(The finale) validated the central theme of the season, which was, at bottom, the contradiction at the heart of this series: Can one man make a difference? Unlike any other series on TV, 24 suggests that the answer is probably no. It’s been great to see Kiefer Sutherland run, shoot, and outwit so many foes, but the layers of evil, corruption, and rot, fanned out last night to include the entire globe, seem for now at least to have defeated him. It takes guts to go out in a blaze of…defeat.
Whoa…enough with the nihlism already. He’s almost right: the layers of evil, corruption, and rot do permeate this planet, and it does take guts to buck it, and reality demonstrates that life is messy, that often a man does go out in a blaze of defeat, that life sometimes is more like the final scene of Saving Private Ryan than the final scene of Return of the Jedi.
So what’s wrong with this final conclusion, that one man can’t make a difference? Because this isn’t a universe on autopilot. This isn’t a universe whose fate is still undecided, or whose fate is being manipulated by some impersonal force. This universe was created by and for an omnipotent, omniscent being who is still running the show and calling all the shots. He came down into the story and became the main character, the one Man who truly did make a difference, and by his life and death and resurrection proved that He truly was the author of the story, and had already written a really great ending for the final season.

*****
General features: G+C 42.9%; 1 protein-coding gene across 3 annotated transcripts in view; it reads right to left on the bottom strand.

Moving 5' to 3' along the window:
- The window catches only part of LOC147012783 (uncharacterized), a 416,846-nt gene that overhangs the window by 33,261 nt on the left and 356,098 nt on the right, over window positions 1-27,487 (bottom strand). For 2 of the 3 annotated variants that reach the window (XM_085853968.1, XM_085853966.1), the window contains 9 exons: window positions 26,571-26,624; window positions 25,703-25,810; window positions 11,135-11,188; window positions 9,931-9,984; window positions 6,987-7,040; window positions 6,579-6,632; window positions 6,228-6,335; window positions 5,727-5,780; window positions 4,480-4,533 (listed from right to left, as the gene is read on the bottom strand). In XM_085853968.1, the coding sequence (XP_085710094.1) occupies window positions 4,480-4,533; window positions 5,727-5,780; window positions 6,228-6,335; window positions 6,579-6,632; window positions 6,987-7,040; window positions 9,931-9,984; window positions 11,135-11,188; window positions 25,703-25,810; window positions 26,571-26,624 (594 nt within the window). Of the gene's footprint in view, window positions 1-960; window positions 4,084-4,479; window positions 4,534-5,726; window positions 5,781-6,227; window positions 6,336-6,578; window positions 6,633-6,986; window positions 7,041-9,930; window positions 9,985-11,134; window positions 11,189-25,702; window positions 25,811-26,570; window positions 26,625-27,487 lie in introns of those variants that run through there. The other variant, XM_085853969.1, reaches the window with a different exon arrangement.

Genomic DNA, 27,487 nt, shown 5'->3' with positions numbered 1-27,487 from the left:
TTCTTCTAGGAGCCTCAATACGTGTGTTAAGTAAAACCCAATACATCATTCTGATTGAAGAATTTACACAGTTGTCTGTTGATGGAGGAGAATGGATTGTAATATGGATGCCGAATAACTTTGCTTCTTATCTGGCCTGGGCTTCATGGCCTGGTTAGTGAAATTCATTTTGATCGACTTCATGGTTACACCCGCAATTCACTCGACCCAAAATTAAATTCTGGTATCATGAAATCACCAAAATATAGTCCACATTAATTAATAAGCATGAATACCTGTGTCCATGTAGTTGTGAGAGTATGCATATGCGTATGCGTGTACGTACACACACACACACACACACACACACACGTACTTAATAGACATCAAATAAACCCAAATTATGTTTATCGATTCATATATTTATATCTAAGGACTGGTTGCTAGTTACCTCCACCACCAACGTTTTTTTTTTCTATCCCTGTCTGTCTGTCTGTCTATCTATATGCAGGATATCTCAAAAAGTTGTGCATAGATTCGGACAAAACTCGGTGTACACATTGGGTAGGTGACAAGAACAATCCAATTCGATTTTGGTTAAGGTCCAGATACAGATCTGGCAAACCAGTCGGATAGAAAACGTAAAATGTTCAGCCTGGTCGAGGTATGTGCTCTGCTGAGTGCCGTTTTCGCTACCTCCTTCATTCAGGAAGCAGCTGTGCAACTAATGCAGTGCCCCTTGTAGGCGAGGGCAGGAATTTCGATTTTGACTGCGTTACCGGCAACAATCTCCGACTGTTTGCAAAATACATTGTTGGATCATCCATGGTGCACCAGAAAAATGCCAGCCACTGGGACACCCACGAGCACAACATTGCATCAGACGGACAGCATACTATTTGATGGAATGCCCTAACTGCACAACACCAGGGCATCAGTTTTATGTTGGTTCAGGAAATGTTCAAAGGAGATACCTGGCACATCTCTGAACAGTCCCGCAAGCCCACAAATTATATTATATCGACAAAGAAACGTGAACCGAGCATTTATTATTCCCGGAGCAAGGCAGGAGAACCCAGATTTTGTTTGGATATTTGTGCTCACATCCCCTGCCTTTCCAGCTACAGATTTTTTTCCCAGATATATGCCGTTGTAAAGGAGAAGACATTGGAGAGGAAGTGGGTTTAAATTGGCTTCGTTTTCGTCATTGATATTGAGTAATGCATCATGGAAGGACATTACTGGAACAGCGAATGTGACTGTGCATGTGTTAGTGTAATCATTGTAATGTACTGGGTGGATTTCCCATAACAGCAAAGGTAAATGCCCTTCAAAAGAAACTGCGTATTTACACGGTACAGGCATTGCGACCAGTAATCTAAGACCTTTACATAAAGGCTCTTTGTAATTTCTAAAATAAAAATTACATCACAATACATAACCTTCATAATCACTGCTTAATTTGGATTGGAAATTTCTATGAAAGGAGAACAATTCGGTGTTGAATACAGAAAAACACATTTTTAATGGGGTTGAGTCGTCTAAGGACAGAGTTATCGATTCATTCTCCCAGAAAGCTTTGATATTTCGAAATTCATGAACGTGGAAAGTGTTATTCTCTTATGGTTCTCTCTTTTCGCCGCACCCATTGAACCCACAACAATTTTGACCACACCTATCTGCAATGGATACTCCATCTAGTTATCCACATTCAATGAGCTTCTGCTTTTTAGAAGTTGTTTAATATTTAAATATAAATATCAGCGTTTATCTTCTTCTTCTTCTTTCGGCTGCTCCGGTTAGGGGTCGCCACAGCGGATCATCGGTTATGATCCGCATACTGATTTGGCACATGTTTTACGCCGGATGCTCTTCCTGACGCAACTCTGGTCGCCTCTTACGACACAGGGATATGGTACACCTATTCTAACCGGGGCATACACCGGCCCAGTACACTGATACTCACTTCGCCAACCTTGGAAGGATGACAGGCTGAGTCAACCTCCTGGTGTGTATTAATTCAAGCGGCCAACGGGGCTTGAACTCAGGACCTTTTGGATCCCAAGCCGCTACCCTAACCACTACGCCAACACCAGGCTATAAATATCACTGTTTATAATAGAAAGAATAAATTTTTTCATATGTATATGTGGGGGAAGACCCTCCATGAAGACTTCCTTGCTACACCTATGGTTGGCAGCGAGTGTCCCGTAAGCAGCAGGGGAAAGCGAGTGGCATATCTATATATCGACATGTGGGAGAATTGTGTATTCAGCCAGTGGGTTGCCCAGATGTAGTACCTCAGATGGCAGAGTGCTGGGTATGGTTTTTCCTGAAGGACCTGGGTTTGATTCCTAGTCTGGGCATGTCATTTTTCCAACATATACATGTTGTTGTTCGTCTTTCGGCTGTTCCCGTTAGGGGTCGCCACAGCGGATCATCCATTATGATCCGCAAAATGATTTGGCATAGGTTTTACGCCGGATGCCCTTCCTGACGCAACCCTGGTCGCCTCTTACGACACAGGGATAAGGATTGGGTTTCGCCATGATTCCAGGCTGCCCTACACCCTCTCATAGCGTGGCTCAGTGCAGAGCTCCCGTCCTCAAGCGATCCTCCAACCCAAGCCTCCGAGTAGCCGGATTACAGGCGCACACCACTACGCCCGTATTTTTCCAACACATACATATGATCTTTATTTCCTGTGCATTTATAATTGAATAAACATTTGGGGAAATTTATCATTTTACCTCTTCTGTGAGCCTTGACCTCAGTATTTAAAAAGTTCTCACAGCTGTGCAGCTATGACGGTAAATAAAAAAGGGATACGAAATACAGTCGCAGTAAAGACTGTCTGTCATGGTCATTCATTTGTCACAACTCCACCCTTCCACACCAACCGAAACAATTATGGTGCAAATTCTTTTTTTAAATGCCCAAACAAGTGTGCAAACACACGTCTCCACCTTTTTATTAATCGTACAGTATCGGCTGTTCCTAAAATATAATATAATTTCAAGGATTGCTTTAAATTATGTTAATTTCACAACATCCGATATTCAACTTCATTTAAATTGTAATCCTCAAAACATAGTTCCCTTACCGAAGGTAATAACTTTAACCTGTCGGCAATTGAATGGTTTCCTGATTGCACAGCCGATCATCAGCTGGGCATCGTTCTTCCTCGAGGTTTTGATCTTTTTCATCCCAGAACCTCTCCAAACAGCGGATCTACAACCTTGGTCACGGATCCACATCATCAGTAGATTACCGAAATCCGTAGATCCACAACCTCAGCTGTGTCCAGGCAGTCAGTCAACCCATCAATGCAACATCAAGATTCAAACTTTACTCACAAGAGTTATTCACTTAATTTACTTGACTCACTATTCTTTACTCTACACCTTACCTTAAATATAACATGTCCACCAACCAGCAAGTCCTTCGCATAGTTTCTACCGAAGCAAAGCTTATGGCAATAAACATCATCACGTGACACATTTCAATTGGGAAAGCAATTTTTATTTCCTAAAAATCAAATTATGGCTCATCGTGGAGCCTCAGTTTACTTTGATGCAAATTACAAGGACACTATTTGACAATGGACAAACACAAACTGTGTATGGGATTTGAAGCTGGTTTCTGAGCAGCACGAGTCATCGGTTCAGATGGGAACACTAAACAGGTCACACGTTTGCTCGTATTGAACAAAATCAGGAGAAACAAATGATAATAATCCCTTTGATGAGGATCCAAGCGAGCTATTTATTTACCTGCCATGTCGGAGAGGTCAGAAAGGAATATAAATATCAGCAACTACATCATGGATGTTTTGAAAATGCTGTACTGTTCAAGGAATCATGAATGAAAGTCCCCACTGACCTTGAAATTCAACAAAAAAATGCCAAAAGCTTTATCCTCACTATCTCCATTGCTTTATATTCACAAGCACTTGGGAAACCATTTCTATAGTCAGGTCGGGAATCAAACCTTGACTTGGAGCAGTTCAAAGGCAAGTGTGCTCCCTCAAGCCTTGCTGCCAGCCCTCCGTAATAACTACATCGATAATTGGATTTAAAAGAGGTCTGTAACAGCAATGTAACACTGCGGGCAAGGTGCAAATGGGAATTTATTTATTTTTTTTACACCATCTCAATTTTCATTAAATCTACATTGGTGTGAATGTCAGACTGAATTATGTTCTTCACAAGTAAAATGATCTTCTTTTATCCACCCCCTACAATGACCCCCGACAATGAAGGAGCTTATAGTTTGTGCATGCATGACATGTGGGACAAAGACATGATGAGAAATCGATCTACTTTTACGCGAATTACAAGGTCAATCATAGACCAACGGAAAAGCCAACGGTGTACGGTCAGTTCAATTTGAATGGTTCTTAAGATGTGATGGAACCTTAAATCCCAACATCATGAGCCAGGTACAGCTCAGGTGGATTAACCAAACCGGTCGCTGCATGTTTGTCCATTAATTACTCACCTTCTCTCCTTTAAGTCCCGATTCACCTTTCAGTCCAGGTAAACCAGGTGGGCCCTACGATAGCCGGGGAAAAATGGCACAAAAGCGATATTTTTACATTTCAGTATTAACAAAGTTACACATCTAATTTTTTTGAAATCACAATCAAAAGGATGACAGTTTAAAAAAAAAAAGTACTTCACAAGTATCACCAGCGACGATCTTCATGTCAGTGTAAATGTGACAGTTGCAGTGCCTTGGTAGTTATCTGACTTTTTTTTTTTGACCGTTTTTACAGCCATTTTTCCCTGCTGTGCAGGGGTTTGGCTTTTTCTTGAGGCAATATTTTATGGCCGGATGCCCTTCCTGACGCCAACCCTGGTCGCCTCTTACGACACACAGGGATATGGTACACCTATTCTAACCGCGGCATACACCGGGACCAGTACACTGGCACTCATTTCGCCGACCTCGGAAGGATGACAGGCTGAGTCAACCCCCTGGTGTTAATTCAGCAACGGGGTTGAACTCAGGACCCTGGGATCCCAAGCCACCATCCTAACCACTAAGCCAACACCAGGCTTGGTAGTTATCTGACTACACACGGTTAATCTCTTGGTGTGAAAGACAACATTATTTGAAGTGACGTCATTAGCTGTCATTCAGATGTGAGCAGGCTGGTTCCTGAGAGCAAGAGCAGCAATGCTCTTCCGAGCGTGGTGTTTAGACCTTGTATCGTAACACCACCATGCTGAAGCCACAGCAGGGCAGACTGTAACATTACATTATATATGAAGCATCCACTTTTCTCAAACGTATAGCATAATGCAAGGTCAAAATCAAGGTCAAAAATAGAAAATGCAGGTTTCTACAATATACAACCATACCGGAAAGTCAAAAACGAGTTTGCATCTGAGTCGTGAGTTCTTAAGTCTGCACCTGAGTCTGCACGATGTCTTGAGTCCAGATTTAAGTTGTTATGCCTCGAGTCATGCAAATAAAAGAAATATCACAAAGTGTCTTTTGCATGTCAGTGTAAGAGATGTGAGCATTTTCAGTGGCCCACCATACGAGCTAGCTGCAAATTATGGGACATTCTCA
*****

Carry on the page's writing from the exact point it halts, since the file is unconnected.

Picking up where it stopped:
And what’s the bottom line for us? That if we have truly received the new birth through faith in Christ, we can be just as confident in defeat now as in victory, for there will one day come a “season” where all the Hendersons, Bierkos, and Logans will meet perfect and final and inescapable justice, and we will no longer count the minutes or hours or centuries, but see that some hard “24 hours” in our lives now will mean nothing in the scope of eternity.
This week a patient was in my office, struggling with her ongoing rejection by her family. “I’ve tried and tried to get past it, to understand why they treat me like this, but I can’t.” We talked briefly about how universal her feelings were, about how everyone has things they have trouble “getting past,” and how answers often don’t come. We talked about Job and his questions, and even after he encountered God directly he still didn’t have the answers he had originally asked.
After she left, I thought: Whose story is it? Who is the main character of the “story” we are “reading” as we live our lives? I think we all have a tendency to see our lives as a story, THE story, with us as the main character. We interpret the events of our lives as if the world indeed revolves around us.
The problem is that often the “script” doesn’t make much sense if we really are the main character. “Wait a second, that isn’t supposed to happen to the main character!” “That’s not how it is on TV!” We all have things in our lives, in our “story”, whether petty nuisances or heart-rending tragedy or just boring tedium, that we would not have written in, that makes no sense at all to happen to the main character. After all, nothing boring ever happens to Jack Bauer on 24. And lots of bad things happen, but they’re all exciting, dramatic bad things that he is able to heroically overcome in the space of 24 hours. If I’m the main character of the story, why isn’t my life like that?